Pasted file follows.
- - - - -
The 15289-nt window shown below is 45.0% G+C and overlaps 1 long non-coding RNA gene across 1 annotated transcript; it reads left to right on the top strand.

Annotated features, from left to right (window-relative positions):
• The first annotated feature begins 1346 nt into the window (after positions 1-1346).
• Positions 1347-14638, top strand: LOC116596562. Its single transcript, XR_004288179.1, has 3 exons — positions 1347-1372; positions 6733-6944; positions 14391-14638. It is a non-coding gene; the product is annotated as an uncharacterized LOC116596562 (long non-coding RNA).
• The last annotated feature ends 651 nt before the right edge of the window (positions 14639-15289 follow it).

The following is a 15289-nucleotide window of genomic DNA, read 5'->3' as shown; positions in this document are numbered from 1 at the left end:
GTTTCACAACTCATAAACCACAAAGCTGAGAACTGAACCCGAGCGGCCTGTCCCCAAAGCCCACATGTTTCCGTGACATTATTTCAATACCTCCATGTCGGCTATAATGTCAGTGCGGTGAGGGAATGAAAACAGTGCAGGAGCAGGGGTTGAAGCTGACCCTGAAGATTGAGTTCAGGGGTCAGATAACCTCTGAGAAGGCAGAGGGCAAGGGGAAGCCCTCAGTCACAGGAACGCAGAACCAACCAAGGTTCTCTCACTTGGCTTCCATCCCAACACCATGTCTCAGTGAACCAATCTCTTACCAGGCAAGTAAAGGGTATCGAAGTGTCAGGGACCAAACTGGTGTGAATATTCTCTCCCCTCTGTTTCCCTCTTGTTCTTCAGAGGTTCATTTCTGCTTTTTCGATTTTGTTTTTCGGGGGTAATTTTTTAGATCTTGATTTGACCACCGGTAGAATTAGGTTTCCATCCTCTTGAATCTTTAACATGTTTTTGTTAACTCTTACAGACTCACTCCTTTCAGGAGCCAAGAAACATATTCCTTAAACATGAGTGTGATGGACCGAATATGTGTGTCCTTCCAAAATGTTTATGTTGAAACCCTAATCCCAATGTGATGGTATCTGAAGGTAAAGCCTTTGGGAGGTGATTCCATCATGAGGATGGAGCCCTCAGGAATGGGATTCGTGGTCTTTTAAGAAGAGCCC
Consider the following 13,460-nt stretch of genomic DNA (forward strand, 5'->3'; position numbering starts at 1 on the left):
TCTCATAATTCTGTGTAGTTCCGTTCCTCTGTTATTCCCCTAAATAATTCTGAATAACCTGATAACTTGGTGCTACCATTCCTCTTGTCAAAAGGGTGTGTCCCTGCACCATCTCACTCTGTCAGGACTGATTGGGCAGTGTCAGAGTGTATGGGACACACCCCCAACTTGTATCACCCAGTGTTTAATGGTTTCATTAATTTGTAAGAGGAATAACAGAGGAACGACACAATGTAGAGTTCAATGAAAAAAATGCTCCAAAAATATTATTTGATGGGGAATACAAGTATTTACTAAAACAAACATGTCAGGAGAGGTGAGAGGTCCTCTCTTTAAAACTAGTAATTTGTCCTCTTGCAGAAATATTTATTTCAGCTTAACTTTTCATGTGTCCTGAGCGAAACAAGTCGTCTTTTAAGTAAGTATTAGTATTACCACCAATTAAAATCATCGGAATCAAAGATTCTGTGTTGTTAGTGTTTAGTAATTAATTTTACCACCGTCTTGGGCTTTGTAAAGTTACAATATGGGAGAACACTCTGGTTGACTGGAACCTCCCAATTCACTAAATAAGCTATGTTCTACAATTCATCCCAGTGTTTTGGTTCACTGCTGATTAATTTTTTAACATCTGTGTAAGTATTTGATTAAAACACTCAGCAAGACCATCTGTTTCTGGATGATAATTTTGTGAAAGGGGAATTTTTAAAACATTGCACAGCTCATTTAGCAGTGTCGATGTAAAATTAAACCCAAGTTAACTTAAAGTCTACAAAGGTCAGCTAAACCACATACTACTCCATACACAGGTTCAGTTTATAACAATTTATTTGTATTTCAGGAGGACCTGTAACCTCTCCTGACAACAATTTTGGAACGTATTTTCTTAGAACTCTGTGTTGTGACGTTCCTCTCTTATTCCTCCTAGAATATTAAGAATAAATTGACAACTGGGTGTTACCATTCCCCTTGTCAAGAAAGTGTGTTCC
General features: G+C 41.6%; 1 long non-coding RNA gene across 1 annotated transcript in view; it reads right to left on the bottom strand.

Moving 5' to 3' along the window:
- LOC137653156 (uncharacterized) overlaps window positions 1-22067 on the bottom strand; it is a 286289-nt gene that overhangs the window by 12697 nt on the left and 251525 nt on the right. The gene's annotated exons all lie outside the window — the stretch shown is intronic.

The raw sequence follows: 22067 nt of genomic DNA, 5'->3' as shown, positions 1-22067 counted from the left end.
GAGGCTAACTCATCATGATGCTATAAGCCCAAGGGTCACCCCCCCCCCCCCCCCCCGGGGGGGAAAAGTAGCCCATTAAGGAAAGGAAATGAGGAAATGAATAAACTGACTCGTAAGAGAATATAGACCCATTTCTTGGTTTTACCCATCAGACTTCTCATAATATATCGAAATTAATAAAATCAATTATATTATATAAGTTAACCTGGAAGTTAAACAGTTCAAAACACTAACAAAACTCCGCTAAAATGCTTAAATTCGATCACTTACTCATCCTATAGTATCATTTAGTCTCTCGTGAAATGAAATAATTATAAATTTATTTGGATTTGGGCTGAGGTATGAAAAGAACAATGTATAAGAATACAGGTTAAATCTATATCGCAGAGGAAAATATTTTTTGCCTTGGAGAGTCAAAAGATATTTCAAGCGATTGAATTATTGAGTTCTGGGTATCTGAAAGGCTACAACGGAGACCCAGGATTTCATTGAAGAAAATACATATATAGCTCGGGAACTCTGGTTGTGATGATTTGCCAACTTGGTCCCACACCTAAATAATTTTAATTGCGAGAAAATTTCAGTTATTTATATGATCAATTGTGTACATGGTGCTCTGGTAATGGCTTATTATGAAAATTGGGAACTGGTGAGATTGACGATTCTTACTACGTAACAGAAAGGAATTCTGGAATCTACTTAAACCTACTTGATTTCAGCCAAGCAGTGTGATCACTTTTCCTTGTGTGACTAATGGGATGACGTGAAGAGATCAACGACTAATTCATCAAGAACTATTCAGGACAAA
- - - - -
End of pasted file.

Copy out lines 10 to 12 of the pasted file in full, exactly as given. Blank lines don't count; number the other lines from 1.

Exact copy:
General features: G+C 41.6%; 1 long non-coding RNA gene across 1 annotated transcript in view; it reads right to left on the bottom strand.

Moving 5' to 3' along the window:
- LOC137653156 (uncharacterized) overlaps window positions 1-22067 on the bottom strand; it is a 286289-nt gene that overhangs the window by 12697 nt on the left and 251525 nt on the right. The gene's annotated exons all lie outside the window — the stretch shown is intronic.